David Solomon, chief executive of Goldman Sachs, has said the investment bank plans to use blockchain technology and that it is already doing extensive research into tokenization.
In an interview published on Friday, June 28, in French newspaper Les Echos, Solomon said that it had to be assumed "that all major financial institutions around the world are looking at the potential of tokenization, stable wedge and frictionless payments".
More Institutional Oomph for Crypto
Solomon's comments helped add weight to the seriousness with which institutional players are now approaching the subject of cryptocurrency and digital assets.
JPMorgan Chase announced back in February that it was to launch its own cryptocurrency: a stablecoin called JPM Coin.
Banks and other international investment companies move trillions of dollars around the world daily and have hundreds of staff in middle and back offices taking care of the financing and settlement of transactions between clients. The costs are enormous and banks are looking into ways of streamlining some of their operations.
Wire transfers can be slow and clumsy, and financial institutions have long been seeking more efficient ways of conducting transactions.
Solomon appeared in his interview to be very in tune with the fast-paced developments in financial technology and the potential for crypto assets and blockchain to further transform the payments environment.
I find the principle interesting. We do extensive research on the concept of "tokenization", the potential of which we believe, and which designates the creation through the blockchain of a stable digital currency based on a basket of real currencies that can move money across borders and without friction. This is direction in which the payment system will go.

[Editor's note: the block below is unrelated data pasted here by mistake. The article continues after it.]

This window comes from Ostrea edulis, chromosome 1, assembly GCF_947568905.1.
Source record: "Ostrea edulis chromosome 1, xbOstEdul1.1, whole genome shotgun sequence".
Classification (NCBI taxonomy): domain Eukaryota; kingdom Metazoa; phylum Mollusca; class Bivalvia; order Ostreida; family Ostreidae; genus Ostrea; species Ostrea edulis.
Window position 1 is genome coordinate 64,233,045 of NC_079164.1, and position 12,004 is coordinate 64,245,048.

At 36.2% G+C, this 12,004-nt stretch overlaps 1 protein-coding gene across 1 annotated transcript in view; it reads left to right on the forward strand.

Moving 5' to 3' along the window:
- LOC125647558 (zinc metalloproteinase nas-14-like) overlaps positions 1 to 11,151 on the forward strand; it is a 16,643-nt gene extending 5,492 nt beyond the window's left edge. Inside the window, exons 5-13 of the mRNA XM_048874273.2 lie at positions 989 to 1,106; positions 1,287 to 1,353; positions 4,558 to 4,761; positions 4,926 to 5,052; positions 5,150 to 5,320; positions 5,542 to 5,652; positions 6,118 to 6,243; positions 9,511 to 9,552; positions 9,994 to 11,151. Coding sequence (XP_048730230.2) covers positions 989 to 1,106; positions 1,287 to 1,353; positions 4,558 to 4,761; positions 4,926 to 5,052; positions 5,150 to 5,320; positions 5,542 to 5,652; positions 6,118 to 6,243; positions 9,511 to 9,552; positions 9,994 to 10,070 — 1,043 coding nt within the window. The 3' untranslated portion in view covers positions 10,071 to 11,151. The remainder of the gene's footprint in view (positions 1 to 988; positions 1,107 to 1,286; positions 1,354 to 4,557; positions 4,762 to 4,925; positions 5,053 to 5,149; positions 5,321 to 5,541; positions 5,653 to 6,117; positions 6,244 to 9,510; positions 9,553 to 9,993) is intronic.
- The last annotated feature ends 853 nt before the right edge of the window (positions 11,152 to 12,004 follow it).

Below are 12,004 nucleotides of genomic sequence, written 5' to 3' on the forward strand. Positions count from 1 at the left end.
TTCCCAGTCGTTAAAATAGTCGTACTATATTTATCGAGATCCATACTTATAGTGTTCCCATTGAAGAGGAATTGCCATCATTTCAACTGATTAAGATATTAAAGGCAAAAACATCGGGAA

Facebook, while not a major financial institution, has the corporate clout and has sought out the necessary financial partners to launch Libra, its own cryptocurrency, which it hopes will go live in 2020.
The Libra Effect
Some central bankers and regulators fear that given Facebook's billions of users and the partnership of companies such as Visa and Mastercard, Libra could threaten sovereign currencies if it becomes massively popular.
Solomon said he thought banks and other financial institutions may have to raise their game to accommodate new entrants such as Facebook, but did not think the big techs would ever replace them.
I do not think banks will disappear because of that. Admittedly, they will have to evolve, because the trades linked to the payment flows will become less profitable. But there are many other reasons why banks must remain innovative, otherwise they will disappear.
He felt, however, that the more likely scenario would be for big tech players would "try to steal partnerships" with banks rather than become banks themselves. Indeed, Apple partners with Goldman Sachs in its credit card business.